Patients with and Without COVID-19 in the Intensive Care Unit: Physical Status Outcome Comparisons 3 Months after Discharge

Bastiaan Cijs, Karin Valkenet, Germijn Heijnen, J M Anne Visser-Meily, Marike Van Der Schaaf

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Abstract

Objective

Many patients with coronavirus disease 2019 (COVID-19) infections were admitted to an intensive care unit (ICU). Physical impairments are common after ICU stays and are associated with clinical and patient characteristics. To date, it is unknown if physical functioning and health status are comparable between patients in the ICU with COVID-19 and patients in the ICU without COVID-19 3 months after ICU discharge. The primary objective of this study was to compare handgrip strength, physical functioning, and health status between patients in the ICU with COVID-19 and patients in the ICU without COVID-19 3 months after ICU discharge. The second objective was to identify factors associated with physical functioning and health status in patients in the ICU with COVID-19. 

Methods 

In this observational, retrospective chart review study, handgrip strength (handheld dynamometer), physical functioning (Patient-Reported Outcomes Measurement Information System Physical Function), and health status (EuroQol 5 Dimension 5 Level) were compared between patients in the ICU with COVID-19 and patients in the ICU without COVID-19 using linear regression. Multilinear regression analyses were used to investigate whether age, sex, body mass index, comorbidities in medical history (Charlson Comorbidity Index), and premorbid function illness (Identification of Seniors At Risk-Hospitalized Patients) were associated with these parameters in patients in the ICU with COVID-19.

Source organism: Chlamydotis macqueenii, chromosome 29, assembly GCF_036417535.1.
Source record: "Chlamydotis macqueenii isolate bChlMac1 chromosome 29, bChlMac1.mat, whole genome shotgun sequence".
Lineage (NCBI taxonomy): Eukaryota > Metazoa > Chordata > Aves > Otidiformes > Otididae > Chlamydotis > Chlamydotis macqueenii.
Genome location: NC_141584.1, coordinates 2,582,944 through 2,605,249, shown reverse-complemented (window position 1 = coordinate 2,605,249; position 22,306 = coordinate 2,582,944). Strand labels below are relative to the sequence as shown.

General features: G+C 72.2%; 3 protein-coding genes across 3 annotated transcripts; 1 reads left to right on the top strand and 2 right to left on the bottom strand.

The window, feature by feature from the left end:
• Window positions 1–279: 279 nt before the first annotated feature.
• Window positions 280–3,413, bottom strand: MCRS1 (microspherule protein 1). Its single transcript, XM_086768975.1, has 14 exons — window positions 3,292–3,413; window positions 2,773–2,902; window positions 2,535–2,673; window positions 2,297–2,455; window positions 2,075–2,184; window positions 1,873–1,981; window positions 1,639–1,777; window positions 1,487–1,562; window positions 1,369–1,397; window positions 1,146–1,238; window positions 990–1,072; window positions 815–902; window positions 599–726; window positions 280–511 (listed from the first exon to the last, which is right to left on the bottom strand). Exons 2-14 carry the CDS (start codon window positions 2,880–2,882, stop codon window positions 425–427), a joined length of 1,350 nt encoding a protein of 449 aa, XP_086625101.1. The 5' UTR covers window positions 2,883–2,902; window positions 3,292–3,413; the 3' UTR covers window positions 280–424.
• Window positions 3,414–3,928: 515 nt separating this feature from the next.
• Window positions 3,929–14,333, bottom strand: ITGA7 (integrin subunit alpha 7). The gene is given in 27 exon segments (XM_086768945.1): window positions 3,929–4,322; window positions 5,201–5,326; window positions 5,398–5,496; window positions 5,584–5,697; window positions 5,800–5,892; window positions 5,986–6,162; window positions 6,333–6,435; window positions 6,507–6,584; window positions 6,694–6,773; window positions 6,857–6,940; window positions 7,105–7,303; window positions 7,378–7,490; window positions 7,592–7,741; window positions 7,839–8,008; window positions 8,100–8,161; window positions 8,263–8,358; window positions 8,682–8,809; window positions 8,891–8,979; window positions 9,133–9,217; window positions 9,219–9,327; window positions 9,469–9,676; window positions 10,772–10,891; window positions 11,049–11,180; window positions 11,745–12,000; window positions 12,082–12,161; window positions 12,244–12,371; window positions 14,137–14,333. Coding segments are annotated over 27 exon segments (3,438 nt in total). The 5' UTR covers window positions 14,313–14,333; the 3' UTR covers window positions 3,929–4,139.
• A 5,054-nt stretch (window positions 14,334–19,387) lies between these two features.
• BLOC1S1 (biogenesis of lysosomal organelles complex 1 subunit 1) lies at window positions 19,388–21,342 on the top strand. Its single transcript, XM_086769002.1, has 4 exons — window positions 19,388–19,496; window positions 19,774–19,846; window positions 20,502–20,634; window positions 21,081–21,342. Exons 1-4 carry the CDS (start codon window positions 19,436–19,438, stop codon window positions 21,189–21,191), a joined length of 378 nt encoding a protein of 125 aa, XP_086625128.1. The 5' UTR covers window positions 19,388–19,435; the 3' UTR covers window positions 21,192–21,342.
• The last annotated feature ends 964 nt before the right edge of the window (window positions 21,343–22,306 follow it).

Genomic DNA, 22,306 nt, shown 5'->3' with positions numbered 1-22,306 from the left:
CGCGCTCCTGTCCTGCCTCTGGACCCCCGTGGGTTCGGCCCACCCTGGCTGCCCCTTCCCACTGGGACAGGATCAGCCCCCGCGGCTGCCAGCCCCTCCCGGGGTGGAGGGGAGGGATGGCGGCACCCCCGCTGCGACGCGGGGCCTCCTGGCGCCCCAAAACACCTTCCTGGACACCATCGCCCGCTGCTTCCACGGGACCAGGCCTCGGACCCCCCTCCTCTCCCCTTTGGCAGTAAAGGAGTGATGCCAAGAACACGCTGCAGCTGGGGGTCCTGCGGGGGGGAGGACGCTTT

Results 

In total, 183 patients (N = 92 with COVID-19) were included. No significant between-group differences were found in handgrip strength, physical functioning, and health status 3 months after ICU discharge. The multilinear regression analyses showed a significant association between sex and physical functioning in the COVID-19 group, with better physical functioning in men compared with women. 

Conclusion 

Current findings suggest that handgrip strength, physical functioning, and health status are comparable for patients who were in the ICU with COVID-19 and patients who were in the ICU without COVID-19 3 months after ICU discharge. 

Impact 

Aftercare in primary or secondary care in the physical domain of postintensive care syndrome after ICU discharge in patients with COVID-19 and in patients without COVID-19 who had an ICU length of stay >48 hours is recommended. 

Lay Summary 

Patients who were in the ICU with and without COVID-19 had a lower physical status and health status than healthy people, thus requiring personalized physical rehabilitation. Outpatient aftercare is recommended for patients with an ICU length of stay >48 hours, and functional assessment is recommended 3 months after hospital discharge.

Original languageEnglish
Article numberpzad039
Number of pages10
JournalPhysical Therapy
Volume103
Issue number7
DOIs
Publication statusPublished - Jul 2023

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